We hope you all enjoy our first guest blog report from Churchill and Natural Habitat Adventures guide Moira Le Patourel. Her group of travelers experienced a classic and exciting week in Churchill and the photos and report below give a feel of the adventure experienced!
“The first trip of the summer is always an exciting one in Churchill. Vast Ice floes are visible out in the bay, seemingly close to shore, but just slightly too far away to use the spotting scope to search for polar bears still out on the ice. Bears had already been spotted close to town and our first group of the summer was lucky enough to spot a resting polar bear on the beach, while out on the tundra on their first evening in Churchill.
Things were in full bloom on the tundra in a spectacular array of colours; snow-white from the White Mountain Avens, with their buttercup-yellow center, a carpet of brilliant green from the Sea Purslane, and a vibrant mat of magenta from the Purple Hedysarum. It was certainly a feast for the eyes!
Beluga sightings were excellent throughout the trip, with several young calves spotted swimming with their mothers. During our final morning on the zodiacs, the river was all a-splash with beluga activity – pods of feeding-frenzied belugas, young and old, cavorted around the boats in pursuit of their fast-moving prey – capelin. Arctic terns plummeted into the water from the surface, with the white whales pushing the capelin up from below. Quite the sight to behold!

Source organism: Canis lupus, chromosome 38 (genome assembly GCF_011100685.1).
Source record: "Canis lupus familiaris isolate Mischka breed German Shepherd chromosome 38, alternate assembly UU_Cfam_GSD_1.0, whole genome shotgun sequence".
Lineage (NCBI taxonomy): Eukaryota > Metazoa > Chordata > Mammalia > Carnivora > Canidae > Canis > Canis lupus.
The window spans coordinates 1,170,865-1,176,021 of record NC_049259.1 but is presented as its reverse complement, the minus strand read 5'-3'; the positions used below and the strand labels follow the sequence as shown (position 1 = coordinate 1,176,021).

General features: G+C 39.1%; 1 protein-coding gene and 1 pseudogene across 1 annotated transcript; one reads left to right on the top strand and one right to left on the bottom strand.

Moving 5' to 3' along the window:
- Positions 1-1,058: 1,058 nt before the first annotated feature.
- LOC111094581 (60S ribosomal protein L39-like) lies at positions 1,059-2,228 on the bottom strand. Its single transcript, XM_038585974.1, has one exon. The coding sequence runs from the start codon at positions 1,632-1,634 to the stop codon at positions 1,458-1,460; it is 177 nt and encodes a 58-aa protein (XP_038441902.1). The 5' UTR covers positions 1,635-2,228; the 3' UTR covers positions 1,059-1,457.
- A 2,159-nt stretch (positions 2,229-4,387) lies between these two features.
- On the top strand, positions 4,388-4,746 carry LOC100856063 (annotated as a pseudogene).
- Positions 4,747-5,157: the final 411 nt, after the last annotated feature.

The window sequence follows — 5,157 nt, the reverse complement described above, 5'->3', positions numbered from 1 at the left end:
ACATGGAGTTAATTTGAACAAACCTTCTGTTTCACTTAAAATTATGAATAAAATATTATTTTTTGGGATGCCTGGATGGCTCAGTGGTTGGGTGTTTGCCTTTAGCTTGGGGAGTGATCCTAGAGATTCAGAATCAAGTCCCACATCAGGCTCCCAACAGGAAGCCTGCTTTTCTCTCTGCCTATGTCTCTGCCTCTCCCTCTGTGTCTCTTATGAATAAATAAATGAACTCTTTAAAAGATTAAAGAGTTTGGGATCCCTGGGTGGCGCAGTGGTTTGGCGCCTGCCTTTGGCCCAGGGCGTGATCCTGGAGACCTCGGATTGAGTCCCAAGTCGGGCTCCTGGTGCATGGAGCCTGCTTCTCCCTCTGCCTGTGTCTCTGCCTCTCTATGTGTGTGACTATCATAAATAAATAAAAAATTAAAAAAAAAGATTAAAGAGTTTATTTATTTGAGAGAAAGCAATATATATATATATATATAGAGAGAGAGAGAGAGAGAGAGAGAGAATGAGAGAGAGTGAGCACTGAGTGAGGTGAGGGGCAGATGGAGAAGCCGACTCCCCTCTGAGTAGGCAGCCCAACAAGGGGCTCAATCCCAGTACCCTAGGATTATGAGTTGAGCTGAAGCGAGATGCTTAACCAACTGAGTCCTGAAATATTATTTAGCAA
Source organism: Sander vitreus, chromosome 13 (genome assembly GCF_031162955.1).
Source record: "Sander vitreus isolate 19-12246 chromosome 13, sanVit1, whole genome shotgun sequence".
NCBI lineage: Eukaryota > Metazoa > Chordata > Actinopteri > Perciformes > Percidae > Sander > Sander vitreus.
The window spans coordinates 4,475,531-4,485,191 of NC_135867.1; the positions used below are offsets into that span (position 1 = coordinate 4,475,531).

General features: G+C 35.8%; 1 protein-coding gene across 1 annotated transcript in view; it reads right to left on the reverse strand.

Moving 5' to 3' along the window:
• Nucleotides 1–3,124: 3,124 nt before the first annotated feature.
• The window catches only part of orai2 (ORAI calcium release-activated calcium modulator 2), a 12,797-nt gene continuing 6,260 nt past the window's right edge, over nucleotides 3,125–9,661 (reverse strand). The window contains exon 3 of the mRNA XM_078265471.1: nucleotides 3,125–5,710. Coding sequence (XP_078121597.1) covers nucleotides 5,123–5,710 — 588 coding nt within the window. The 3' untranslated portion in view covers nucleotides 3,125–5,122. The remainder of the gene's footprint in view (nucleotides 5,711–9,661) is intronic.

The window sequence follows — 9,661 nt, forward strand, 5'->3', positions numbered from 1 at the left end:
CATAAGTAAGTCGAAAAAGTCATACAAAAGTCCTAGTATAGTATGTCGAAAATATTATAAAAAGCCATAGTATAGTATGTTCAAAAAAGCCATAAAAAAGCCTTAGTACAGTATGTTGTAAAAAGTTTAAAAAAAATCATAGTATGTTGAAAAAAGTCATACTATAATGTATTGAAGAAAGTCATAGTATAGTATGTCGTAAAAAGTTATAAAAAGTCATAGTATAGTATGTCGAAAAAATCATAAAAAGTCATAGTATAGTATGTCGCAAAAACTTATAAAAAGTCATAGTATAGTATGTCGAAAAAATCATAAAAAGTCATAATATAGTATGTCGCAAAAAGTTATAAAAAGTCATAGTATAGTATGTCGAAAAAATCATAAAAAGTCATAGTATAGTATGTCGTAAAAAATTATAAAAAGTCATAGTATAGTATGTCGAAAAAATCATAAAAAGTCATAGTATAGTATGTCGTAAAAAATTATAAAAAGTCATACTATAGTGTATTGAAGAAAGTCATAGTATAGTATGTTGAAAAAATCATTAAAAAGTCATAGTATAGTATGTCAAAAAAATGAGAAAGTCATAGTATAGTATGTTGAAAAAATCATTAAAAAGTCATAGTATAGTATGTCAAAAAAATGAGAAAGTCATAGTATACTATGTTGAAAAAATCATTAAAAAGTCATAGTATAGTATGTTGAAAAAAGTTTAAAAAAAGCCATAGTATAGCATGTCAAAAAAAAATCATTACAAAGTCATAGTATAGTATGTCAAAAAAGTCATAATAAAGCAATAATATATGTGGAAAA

A visit with local sled dogs and their owner was an interesting way for our visitors to learn about what life is like for a musher and his team in the remote sub-Arctic town of Churchill. With the train to Churchill not running at the moment, the logistics have become more complicated over the past month, and the cost of living has significantly gone up for the residents of Churchill. Our group learned about what those changes meant for mushers and dog teams in the area.
Walks in both tundra and taiga habitat allowed us to spot many different bird species; some of the favourites were nesting/dive-bombing Arctic terns, red-necked phalaropes, lesser yellowlegs, Pacific loons and tundra swans with young. Churchill certainly is the place to be in the summer, especially for those visitors in search of feathered friends. Many guests on this trip were able to add several species to their life lists.
Many laughs, smiles, hugs and songs (you can’t leave without singing Baby Beluga at least once!) were shared by all for our first adventure in Churchill this summer. Looking forward to what the coming days will bring!”